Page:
Then, like a prayer answered from the heavens just a flash too late, the snow arrived in blizzard form, dumping more than two feet atop the race hill with wind drifts measuring a meter deep in spots. Training in Soelden was cancelled for two days in a row with the road to the glacier impassable, leaving the ladies with the limited opportunity to free ski in soft snow on Friday before going through the pre-race warm-up early Saturday morning for a race that already feels too early in the season for many athletes.
Eva-Maria Brem had jitters in the days prior to the start, but all of that melted away in time for her to rocket from seventh after the first run to ultimately wind up on the podium in third behind the tie.
“I had some good training and the good thing is the last days when I thought about the race sometimes I really got nervous. And this morning I was just happy to race, and I wasn’t nervous so that made it easy for me to ski well.”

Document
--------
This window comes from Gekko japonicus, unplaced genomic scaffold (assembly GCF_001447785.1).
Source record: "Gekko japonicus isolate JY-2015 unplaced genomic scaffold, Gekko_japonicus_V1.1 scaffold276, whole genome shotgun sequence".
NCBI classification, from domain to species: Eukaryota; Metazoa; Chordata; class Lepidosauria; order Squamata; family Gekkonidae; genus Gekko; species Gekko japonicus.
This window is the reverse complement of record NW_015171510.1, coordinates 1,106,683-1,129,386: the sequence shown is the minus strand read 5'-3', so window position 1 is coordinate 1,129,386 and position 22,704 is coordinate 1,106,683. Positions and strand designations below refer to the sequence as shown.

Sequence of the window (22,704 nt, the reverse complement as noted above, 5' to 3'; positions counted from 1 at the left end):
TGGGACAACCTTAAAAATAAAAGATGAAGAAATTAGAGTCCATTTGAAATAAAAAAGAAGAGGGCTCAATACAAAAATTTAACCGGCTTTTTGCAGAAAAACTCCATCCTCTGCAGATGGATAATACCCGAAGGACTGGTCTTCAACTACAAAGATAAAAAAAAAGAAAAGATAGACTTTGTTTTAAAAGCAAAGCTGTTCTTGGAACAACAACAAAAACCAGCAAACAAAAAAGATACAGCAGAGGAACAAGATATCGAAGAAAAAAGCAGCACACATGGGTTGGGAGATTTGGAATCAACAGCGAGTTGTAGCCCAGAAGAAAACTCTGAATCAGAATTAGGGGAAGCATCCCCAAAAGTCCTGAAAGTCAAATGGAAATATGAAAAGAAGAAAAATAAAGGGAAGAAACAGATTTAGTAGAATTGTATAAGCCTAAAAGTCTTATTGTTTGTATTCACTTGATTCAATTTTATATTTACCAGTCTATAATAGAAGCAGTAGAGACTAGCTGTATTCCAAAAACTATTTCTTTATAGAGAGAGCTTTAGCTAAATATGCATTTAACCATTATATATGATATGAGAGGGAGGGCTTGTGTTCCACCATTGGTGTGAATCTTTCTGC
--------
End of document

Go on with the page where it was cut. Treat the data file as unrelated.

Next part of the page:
Soelden is valued primarily by those in pursuit of the giant slalom globe or overall title, though few were willing to make predictions for this season so early in the chase.
“I was really nervous at the first run because nobody knows who is fast or not, and every race is different,” said Fenninger. “Every year (Soelden) was too early for me for racing, but this year I just was focused on myself in the start and it worked.”
Shiffrin’s recent training in super G, perhaps driven by goals for the upcoming World Championships in her hometown, may have enabled her to make up precious time on the bottom flats.
“I think (recent super G training) did help me get a comfort level of just letting my skis take me instead of pushing so hard,” noted Shiffrin.